On the morning of Saturday, January 13th, 1923, ten men entered Leonard’s Café on Hastings Street near Granville. They took their seats, ordered breakfast, and asked the waitress to put it all on one bill. There was nothing unusual about these guys. They were fairly well dressed and groomed, and café staff assumed they worked on the waterfront. When asked, one of them said they worked “out back here,” jerking his head towards Burrard Inlet. A police constable who happened to be standing outside the window while the men ate also assumed they were probably just another group of longshoremen.
“They made no disturbance whatever,” the owner explained to a reporter from The World. They “talked good-naturedly among themselves and with the girls … they certainly did not look unemployed to me.” After their meal, the men filed out the door while one took the bill up to the cashier. “Give that to Mayor Tisdall, with our compliments,” he said, then left with his friends.
By the time Inspectors Jackson and McIntosh arrived, the men were long gone. When asked who was going to pay the $4.45 bill, the police told the owner to keep it as a souvenir. Later that afternoon, Leonard’s unwittingly fed several more unemployed men free of charge.
This wasn’t a one-off dine-and-dash. The evening before, seventeen men ate “four bit” dinners at Allen’s Café on East Hastings without paying. Fifteen others dined for free at the Oaks Café on Abbott, and another group did the same at the Good Eats Café on Pender. Groups of men tried to get rooms at Hotel Canada and the St. Regis, but left when the police were called. Earlier in the day, the unemployed protesters marched to police headquarters and demanded to be taken into custody and given food and shelter.
A representative from the Worker’s Protective Association told the press that the protesters were a splinter group that broke away at a meeting the day before because they felt the the organization wasn’t addressing the needs of the unemployed. The Canadian National Union of Ex-Servicemen (CNUX) similarly reported that these were not their members, although a number of unemployed men were sheltered at the CNUX hall.
By 1923, the postwar recession was winding down. A major waterfront strike at the end of the year marked the end of one of the most volatile periods of labour unrest in Canadian history that included the famed 1919 Winnipeg General Strike.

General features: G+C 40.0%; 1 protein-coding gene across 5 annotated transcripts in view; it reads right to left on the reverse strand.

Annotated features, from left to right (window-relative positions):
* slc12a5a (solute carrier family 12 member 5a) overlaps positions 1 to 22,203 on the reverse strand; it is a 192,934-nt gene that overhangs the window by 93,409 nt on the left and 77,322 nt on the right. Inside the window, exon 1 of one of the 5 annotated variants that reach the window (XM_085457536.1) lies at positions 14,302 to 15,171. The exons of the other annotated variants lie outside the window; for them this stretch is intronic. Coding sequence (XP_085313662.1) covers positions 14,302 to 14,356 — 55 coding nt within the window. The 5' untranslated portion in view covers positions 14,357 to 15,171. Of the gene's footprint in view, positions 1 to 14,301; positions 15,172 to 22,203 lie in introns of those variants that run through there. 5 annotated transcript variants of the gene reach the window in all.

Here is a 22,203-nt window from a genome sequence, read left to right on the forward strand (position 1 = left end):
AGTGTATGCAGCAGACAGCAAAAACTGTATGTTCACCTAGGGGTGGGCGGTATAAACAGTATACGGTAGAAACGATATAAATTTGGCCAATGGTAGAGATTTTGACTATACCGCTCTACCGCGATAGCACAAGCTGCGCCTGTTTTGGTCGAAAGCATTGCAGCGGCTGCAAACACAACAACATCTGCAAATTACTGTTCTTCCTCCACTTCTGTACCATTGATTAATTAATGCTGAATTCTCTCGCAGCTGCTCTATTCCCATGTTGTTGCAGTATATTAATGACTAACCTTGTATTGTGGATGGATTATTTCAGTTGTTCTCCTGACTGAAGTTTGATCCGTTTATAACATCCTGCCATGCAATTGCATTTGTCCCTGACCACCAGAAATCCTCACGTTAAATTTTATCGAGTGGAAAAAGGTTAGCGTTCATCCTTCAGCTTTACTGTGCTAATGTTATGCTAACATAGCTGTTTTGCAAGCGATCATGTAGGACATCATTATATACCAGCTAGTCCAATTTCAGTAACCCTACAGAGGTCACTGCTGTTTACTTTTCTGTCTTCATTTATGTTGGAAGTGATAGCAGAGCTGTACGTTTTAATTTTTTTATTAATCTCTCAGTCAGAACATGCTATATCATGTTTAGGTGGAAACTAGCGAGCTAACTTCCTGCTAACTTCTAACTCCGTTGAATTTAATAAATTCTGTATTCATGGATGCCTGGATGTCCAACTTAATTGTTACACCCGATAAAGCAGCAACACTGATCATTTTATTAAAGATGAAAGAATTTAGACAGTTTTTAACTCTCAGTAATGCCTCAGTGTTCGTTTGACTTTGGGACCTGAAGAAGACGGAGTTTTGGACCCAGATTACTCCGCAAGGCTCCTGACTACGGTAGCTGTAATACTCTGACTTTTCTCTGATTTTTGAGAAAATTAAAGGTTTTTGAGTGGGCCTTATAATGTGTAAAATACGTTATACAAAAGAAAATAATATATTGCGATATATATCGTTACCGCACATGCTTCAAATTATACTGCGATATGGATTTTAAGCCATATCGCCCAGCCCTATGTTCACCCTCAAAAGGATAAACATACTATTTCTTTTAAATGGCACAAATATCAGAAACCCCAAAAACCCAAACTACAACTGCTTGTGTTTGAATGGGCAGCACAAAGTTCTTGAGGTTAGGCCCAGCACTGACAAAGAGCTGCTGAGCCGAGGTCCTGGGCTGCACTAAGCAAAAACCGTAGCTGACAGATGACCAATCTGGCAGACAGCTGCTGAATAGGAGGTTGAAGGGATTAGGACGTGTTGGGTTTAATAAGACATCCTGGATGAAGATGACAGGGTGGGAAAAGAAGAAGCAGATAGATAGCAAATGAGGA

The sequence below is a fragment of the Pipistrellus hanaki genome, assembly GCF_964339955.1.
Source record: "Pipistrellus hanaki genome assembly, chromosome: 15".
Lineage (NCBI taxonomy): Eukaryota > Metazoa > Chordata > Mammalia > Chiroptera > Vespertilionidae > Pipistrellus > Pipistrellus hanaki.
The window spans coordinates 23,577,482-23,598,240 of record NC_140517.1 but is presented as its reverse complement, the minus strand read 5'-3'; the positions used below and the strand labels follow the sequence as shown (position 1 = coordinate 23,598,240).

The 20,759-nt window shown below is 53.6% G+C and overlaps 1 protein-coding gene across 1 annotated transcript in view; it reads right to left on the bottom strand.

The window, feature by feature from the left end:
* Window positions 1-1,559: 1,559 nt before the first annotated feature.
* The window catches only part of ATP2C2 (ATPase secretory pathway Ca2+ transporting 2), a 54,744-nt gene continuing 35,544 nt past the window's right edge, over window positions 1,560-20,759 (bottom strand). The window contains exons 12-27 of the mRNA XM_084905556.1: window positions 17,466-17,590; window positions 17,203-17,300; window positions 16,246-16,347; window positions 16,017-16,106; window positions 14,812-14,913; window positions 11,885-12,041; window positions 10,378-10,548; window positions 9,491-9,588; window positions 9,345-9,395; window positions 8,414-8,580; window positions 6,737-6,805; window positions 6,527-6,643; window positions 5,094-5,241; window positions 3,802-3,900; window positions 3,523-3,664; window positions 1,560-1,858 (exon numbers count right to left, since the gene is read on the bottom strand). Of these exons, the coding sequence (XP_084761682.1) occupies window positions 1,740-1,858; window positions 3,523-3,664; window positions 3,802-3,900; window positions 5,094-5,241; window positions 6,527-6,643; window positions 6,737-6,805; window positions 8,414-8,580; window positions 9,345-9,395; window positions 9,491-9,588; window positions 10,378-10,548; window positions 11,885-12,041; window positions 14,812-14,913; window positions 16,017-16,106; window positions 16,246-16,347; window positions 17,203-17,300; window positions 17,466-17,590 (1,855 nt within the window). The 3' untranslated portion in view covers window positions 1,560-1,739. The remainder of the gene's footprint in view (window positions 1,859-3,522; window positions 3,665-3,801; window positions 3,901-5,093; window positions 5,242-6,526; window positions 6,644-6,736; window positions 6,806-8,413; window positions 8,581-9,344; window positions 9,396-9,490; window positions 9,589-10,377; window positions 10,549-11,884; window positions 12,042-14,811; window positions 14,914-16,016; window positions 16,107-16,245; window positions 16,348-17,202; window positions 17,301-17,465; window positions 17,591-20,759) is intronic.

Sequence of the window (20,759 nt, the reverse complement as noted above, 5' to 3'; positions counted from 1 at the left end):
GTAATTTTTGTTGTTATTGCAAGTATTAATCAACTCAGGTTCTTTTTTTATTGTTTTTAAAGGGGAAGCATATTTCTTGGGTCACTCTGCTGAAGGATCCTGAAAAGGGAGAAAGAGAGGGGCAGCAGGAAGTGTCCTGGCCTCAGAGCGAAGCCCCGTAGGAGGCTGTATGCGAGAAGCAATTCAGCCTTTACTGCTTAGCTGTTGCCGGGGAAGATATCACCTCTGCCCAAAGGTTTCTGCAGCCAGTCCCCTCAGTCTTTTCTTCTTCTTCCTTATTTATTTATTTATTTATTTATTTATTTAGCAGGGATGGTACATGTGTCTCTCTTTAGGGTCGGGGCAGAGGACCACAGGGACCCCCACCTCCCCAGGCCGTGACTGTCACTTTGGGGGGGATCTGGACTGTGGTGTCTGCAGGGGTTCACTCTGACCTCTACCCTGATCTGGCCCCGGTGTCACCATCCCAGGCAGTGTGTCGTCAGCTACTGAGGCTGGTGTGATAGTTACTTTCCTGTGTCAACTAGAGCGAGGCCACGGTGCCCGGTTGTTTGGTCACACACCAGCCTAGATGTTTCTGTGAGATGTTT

As with the Winnipeg General Strike and other strikes, governments in the postwar period treated protests of the unemployed as threats to the social order, but none of the three levels of government was willing to take full responsibility for the unemployed. Vancouver complained about being burdened with more than its share of the unemployed. For the jobless, the city’s moderate climate meant it was the one place in Canada where you had a chance to starve to death before freezing to death. The situation was always made worse when seasonal workers from the logging and mining camps around the province flooded into the city for the winter. Many of them ran out of money before it was time to go back to work in the spring. Consequently, Vancouver became known as “the Mecca of the unemployed.”
With an estimated 5600 people out of work, the City of Vancouver cut single men off relief in the spring of 1921 except those who were physically unable to work. Then it stopped issuing rooming house tickets for 180 ex-servicemen engaged on work projects. Six hundred men marched on City Hall in protest. The government prepared for an all-out revolt, expecting the worst on May Day, which was fast-approaching. Lt-Col Richard Bell-Irving organized a volunteer force prepared to assist the authorities. A local defence committee was formed, consisting of senior officers of the RCMP, the army, navy, and air force. Resources at the committee’s disposal “in case of an attempted revolt in British Columbia” included:
100 naval personnel with six machine-guns, 200 permanent force with 10 machine-guns in Victoria, and 162 RCMP with four machine-guns. Also available were 700 reinforcements from the Prairies and about another 400 from Winnipeg, although it was noted that the latter might well be needed there. In addition, the DCC [Defence Committee of Canada] recommended that the Canadian Naval Squadron be retained on the west coast, that all government arms be called in or protected, that the Air Force be prepared to supply aircraft, and finally that all militia units be asked what units would be available.